{"data":"<?xml version=\"1.0\" encoding=\"UTF-8\"?><CSV><CODE><VALUE>fc41013010010100000000000000000000000000007c</VALUE></CODE></CSV>","timeout":5000}

I’m not actually a SmartThings owner, so I won’t be any help in creating SmartThings app, but this is one of the only places I’ve seen any discussion of people wanting to understand what the PAC-WHS01WF-E is doing anywhere I’ve found online, so I thought I’d share what I’ve discovered.


Great start here, any further progress?

additionally I have found out that there are 2 types of wifi adapters out there.
Wi-Fi Adapter (PAC-WHS01WF-E) older model, Requires WPS
Wi-Fi Adapter (PAC-USWHS002-WF-1) Newer Model, does NOT require WPS

Found this
ESP8266 controlling Mitsubishi heat pumps like the Kumo Cloud…looks like it can do darn near the same thing the $180 device does, but for about $5 LOL

Hey Ian, did you ever get any further on this? It looks like there’s a web app as well for controlling things now… might make the reverse-engineering a little easier?

I’m able to capture some messages, but I can’t seem to duplicate them, I think there’s a apikey between the Kumo Cloud app and the indoor units.

Frame 94: 591 bytes on wire (4728 bits), 591 bytes captured (4728 bits)
Ethernet II, Src: Htc_01:02:03 (00:09:2d:01:02:03), Dst: Cisco_c0:a8:01 (00:00:0c:c0:a8:01)
Internet Protocol Version 4, Src:, Dst:
Transmission Control Protocol, Src Port: 32763, Dst Port: 80, Seq: 17423, Ack: 25918, Len: 537
Hypertext Transfer Protocol
PUT /api?m=f1c2b32f624f1725ce29f4000b5c8cb130212b3d20ed2f1d96c1e678ab95248e HTTP/1.1\r\n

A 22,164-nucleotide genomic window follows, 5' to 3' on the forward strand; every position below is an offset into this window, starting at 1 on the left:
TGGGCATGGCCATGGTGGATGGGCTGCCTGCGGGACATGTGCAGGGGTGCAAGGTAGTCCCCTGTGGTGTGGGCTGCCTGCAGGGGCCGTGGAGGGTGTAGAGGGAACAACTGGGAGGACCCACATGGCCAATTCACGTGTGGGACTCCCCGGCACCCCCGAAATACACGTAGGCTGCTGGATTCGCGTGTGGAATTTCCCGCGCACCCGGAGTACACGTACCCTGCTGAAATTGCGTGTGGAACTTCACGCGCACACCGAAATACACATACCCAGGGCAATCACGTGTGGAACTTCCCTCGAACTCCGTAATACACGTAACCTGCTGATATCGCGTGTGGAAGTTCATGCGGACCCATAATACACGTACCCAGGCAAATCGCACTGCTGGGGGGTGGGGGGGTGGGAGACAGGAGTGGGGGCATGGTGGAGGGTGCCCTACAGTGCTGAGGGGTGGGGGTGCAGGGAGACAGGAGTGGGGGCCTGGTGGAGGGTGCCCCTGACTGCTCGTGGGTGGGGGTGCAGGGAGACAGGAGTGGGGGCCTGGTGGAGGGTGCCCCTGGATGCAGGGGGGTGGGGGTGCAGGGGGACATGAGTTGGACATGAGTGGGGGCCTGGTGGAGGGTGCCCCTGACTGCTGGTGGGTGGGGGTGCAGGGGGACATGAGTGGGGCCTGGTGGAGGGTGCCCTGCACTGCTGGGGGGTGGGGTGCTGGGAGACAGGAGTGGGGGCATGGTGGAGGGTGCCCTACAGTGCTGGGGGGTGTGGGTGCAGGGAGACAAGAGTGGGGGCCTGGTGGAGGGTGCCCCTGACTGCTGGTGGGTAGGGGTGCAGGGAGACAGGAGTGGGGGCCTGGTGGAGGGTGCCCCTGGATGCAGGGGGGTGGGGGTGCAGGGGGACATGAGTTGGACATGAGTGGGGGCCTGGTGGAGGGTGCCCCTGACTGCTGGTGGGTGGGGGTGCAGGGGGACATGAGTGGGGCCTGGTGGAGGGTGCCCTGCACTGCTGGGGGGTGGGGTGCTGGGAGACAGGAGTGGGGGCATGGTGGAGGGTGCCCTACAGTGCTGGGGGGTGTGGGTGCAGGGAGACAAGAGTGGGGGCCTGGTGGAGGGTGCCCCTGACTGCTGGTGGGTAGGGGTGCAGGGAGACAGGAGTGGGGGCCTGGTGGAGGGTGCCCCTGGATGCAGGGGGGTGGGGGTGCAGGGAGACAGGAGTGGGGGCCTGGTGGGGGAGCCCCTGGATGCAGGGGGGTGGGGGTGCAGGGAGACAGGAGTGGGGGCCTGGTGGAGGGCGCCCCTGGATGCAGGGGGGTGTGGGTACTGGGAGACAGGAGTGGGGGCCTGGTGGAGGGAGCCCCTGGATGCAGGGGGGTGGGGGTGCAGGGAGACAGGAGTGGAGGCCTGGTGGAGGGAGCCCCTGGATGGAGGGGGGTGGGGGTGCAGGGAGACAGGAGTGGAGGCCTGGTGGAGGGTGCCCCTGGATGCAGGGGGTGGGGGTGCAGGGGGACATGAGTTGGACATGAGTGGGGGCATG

Connection: keep-alive\r\n
Content-Length: 46\r\n
Accept: application/json, text/plain, /\r\n
Origin: file://\r\n
User-Agent: Mozilla/5.0 (Linux; Android 8.1; Pixel Build/OPM1.171019.011) AppleWebKit/537.36 (KHTML, like Gecko) Chrome/52.0.2743.116 Crosswalk/22.52.561.4 Mobile Safari/537.36\r\n
Content-Type: application/json;charset=UTF-8\r\n
Accept-Encoding: gzip, deflate\r\n
Accept-Language: en-us\r\n
[Full request URI:]
[HTTP request 33/50]
[Prev request in frame: 92]
[Response in frame: 95]
[Next request in frame: 96]
File Data: 46 bytes
JavaScript Object Notation: application/json
Member Key: c
Member Key: indoorUnit
Member Key: status
Member Key: mode
String value: off
Key: mode
Key: status
Key: indoorUnit
Key: c

The best method of interfacing a Mitsubishi mini-split to a z-wave hub is by using a Mitsubishi thermostat interface (see link below) and the z-wave t-stat of your choice (as long as it is 2-stage cooling/heating capable). The Mitsubishi system will drive the Inverter compressor automatically based on the status of the Y1 Y2 and W1 W2 relay-outputs of the t-stat. You could also connect a wi-fi, BACnet, Crestron, AMX, or any other t-stat to this interface.


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I emailed Mitsubishi’s Customer Care and got this response:

“We will be integrating with Google Home in the future. This was featured at the AHR 2018 convention.”

So there’s at least hope with Google Home.